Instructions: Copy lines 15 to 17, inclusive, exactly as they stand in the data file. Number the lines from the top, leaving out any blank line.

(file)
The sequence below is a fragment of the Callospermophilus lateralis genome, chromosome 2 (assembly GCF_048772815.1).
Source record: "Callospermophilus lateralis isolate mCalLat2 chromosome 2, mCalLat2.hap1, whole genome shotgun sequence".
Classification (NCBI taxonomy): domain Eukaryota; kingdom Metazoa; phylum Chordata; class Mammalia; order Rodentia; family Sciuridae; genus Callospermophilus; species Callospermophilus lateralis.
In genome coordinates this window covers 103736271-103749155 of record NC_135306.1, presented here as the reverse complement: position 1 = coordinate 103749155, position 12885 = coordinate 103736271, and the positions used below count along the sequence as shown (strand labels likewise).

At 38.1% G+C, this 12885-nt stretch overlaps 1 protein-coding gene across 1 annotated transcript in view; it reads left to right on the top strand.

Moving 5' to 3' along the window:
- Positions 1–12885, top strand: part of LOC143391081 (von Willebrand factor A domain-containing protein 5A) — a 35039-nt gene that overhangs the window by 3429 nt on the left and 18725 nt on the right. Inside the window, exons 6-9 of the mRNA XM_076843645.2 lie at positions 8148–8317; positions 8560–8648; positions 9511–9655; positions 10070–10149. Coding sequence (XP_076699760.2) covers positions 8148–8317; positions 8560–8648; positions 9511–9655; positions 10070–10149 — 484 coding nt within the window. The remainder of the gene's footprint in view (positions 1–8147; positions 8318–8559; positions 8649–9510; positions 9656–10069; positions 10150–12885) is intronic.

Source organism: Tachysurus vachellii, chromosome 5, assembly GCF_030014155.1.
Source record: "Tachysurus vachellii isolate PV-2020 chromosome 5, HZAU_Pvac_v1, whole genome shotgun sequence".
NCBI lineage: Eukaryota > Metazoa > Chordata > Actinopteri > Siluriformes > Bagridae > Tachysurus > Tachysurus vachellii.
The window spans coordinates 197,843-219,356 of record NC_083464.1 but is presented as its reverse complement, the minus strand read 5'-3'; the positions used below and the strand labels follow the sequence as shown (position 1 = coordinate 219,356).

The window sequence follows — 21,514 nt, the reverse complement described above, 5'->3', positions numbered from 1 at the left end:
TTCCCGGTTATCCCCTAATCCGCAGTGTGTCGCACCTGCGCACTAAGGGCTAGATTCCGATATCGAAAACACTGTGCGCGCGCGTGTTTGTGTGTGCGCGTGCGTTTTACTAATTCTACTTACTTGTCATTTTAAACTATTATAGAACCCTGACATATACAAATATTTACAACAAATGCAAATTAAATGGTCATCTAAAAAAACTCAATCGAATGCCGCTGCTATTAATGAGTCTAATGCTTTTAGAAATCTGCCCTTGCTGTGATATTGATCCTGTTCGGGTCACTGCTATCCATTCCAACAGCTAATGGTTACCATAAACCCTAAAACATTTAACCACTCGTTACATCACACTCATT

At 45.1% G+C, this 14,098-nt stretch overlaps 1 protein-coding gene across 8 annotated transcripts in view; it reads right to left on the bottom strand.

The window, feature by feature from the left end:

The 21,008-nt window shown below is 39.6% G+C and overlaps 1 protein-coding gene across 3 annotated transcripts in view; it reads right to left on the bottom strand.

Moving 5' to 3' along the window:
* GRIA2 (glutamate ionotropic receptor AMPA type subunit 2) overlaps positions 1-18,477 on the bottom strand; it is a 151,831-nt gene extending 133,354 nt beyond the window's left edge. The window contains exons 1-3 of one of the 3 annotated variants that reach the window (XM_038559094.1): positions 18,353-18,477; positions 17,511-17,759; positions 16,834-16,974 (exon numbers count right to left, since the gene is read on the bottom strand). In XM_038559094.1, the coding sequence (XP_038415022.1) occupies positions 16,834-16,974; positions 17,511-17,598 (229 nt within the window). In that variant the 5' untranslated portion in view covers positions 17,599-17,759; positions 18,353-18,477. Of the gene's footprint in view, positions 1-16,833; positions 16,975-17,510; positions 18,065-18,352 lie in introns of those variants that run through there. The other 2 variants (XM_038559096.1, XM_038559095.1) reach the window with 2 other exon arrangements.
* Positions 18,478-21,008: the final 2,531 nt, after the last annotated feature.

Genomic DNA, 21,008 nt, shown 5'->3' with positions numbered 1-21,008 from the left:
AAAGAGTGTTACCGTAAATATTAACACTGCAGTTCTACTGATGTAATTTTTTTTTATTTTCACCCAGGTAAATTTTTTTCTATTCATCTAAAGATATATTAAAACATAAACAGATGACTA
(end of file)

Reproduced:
The window, feature by feature from the left end:

The 21,008-nt window shown below is 39.6% G+C and overlaps 1 protein-coding gene across 3 annotated transcripts in view; it reads right to left on the bottom strand.

Moving 5' to 3' along the window: